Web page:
So, I dug a bit deeper and noticed that ever since I've moved from laptop-mode-tools to tlp, pm-utils were almost obsolete because tlp actually does everything it does all without pm-utils – but it doesn't let me run my beloved shell scripts (“by design“, its authors say). Hence, it's not byebye to pm-utils yet.

But I like the way that tlp uses to be notified of power events: through udev. Taking that thought a bit further so I don't have to do any manual state management (as pm-utils doesn't have the equivalent of tlp auto) and filter out power events for batteries (which I don't care about), I ended up introducing two new udev rules that look relatively generic to me:

ACTION=="change", SUBSYSTEM=="power_supply", ATTR{type}=="Mains",\
  ATTR{online}=="1", RUN+="/usr/sbin/pm-powersave false"
ACTION=="change", SUBSYSTEM=="power_supply", ATTR{type}=="Mains",\
  ATTR{online}=="0", RUN+="/usr/sbin/pm-powersave true"

Drop this into /etc/udev/rules.d/10local.rules (or so), and pm-utils' power.d works again.

Another python2 grace time

But the real elephant in the room is that bullseye in effect drops Python version 2. While this certainly does not come as a surprise, it still hurts me a lot, because I have plenty of self-written larger or smaller python2 programs – my audiobook-reader, my local wikipedia, my work time accounting and a gazillion little other things. And there's things like editmoin that haven't been ported yet either.

Well, I had hoped I could keep the buster python2 packages around, perhaps even using the python-is-python2 package. But really, I don't think that's an option for a halfway lively system (which will use quite a few python3 packages). I gave up on that idea more or less as soon as I realised that the python-docutils-common dependency (and docutils I need left and right) will conflict between the docutils from buster and from bullseye. Trying to keep buster packages will clearly become incredibly fiddly.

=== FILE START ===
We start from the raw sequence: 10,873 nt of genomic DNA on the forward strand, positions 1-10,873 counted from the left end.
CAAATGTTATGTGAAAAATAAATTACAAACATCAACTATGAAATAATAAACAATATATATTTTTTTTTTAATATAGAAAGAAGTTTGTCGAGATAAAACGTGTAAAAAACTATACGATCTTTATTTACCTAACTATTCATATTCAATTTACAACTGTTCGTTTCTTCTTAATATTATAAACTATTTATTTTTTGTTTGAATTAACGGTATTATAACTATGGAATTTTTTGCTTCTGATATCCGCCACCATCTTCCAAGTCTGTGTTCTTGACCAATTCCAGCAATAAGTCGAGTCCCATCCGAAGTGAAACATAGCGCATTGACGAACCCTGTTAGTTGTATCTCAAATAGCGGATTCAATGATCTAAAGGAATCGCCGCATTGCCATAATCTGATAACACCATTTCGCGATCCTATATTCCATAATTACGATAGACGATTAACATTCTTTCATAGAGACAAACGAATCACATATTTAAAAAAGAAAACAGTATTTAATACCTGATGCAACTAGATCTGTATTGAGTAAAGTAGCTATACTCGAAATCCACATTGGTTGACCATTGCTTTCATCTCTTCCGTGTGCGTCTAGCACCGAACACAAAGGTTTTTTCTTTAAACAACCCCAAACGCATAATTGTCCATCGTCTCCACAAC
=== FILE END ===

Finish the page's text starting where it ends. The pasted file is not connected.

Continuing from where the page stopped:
So, instead I figured I ought to keep the legacy software alive while finally porting it as I go along (one, my one-line CLI, I actually have ported this morning) using a python2 “virtual” (yeah, right, virtual...) environment.

Yes, virtual environments are evil all around, not only because their content rots without anyone noticing; but then this is exactly about letting things rot in a halfway controlled fashion, so I claim this is a use case.

In case others mourn the demise of python2 in bullseye and want to go slowly when migrating, here's what to do:

  1. Make sure the python2 packages that still are in bullseye are in place. This would be python2.7, python2.7-dev, and presumably python-tk. Of course, you will want the virtualenv package, but that's already python3.

  2. Create the virtual environment:

    virtualenv -p python2.7 ~/.legacy-python
  3. Make it simple to use that. For that, add:

    alias enable-oldpython='export PATH=~/.legacy-python/bin:$PATH'

    to your .aliases (or whereever else you keep your aliases) and exec bash in the current shell to try that out. This is when you want want to run pip, or at any other time when you want your python to be what's in the virtual environment.